cat << EOF > ~/.m2/settings-test-mirror.xml
<?xml version="1.0" encoding="UTF-8"?>
<settings xsi:schemaLocation="" xmlns=""
      <name>A Nexus to Mirror All The Artifacts</name>

mvn -s ~/.m2/settings-test-mirror.xml dependency:get \

This is an alternative to trying to specify a Maven mirror at the command line (because I don’t think that’s possible….?).

Deploying an artifact to a repository

Deploy the compiled artifact to a repository, specifying the URL explicitly at the command line:

$ mvn clean deploy -DaltDeploymentRepository=internalSnapshots::default::http://localhost:8081/nexus/content/repositories/snapshots/
$ mvn clean deploy -DaltDeploymentRepository=internalReleases::default::http://localhost:8081/nexus/content/repositories/releases/


To debug a Maven goal, use the mvnDebug command - this will start a debug listener on port 8000:

$ mvnDebug <plugin:goal>

Analysing dependencies

To find which dependency pulls in a particular transitive dependency:

$ mvn dependency:tree -Dincludes=org.apache.tomcat:tomcat-jdbc
[INFO] --- maven-dependency-plugin:2.8:tree (default-cli) @ my-application ---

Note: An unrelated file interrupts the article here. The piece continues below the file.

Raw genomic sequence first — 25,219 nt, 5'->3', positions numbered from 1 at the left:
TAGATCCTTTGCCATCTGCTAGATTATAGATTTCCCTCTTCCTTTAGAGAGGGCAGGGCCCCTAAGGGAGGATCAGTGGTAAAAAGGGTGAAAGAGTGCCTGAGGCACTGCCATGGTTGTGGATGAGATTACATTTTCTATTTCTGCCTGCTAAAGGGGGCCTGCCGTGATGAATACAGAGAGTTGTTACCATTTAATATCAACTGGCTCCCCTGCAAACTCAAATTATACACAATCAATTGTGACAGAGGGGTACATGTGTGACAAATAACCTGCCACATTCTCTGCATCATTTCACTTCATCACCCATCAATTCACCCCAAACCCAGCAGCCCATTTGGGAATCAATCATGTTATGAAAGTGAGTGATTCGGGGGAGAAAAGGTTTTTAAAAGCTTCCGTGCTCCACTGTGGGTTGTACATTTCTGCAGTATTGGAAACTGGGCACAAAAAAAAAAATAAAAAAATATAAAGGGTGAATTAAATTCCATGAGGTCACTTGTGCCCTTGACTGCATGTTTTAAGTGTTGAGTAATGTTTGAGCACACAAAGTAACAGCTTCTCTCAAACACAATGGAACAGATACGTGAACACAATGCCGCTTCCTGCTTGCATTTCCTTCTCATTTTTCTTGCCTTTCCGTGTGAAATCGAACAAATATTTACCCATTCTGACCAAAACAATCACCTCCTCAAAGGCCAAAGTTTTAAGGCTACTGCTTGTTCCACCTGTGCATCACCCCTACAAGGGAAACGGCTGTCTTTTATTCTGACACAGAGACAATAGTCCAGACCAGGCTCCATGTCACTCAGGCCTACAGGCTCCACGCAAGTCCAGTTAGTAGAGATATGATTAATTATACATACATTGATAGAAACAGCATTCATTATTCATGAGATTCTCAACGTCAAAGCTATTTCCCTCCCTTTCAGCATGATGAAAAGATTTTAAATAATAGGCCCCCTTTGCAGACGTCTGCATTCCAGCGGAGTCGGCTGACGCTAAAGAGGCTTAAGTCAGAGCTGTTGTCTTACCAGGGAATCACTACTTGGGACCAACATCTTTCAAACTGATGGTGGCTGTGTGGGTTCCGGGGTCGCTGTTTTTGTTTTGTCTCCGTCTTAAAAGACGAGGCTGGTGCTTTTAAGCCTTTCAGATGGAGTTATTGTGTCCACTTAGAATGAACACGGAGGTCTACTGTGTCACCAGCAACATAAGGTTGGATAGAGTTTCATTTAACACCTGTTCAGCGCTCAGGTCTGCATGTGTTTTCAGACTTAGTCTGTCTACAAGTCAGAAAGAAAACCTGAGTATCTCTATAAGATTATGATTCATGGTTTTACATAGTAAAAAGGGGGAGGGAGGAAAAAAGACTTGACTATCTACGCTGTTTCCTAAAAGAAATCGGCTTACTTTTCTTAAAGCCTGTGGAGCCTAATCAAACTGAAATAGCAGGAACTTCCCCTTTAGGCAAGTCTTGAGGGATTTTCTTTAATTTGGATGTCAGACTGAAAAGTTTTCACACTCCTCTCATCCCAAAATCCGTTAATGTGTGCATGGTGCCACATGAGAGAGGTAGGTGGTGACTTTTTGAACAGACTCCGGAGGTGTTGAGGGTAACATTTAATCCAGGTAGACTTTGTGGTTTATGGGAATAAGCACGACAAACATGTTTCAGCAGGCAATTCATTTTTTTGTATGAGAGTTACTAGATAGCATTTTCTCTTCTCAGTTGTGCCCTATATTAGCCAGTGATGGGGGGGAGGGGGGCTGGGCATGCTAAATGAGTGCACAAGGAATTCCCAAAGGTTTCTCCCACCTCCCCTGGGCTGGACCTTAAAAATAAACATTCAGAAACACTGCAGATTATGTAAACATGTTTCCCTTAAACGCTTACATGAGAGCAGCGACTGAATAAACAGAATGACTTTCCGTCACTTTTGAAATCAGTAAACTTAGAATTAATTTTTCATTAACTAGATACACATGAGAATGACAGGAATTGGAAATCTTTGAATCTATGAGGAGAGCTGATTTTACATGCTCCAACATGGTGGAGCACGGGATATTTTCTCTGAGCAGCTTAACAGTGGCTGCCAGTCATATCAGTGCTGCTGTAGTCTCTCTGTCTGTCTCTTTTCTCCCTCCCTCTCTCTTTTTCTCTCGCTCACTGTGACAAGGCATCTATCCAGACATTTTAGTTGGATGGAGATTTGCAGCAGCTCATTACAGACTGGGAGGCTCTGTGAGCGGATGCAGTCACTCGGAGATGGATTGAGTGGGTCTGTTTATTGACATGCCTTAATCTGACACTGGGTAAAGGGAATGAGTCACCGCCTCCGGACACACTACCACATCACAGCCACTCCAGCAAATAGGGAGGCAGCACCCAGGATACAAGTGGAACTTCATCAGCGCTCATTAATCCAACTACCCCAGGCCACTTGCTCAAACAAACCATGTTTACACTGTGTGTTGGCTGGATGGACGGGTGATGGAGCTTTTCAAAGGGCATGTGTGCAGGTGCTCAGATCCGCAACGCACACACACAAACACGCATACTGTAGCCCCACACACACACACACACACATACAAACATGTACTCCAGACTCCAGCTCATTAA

[INFO] com.example:my-application:jar:1.0-SNAPSHOT
[INFO] \- org.springframework.boot:spring-boot-starter-jdbc:jar:1.5.16.RELEASE:compile
[INFO]    \- org.apache.tomcat:tomcat-jdbc:jar:8.0.36.redhat-30:compile

Plugin configuration

Overriding plugin configuration in a child POM

In a child POM, to override the configuration for a plugin which may be defined on a parent, use the combine.self attribute, either on the configuration attribute or its children:

<configuration combine.self="override">
  <!-- Your config here will override config defined in the parent POM -->


Failsafe Plugin for integration testing

Sample configuration for a Spring Boot application. This will run integration tests following the naming standard (i.e. * when executing mvn verify:

        <!-- Configure plugin to play nicely with Spring Boot -->
        <!-- -->


When fetching an artifact from a local Maven repository, you get the error: “Could not find artifact org.xx.x:xx-xx-xx:jar:2.23.2 in xxx” - but you know it should work:

  • Maven has probably already tried once to fetch the artifact, and cached the failure. Re-run the build with Maven’s -U switch to force updates (try again).

maven-failsafe-plugin does not run any integration tests, even when there are tests matching the pattern **/**

  • Failsafe Plugin does not play nicely with Spring Boot. Add this line into the configuration section: <classesDirectory>${}</classesDirectory>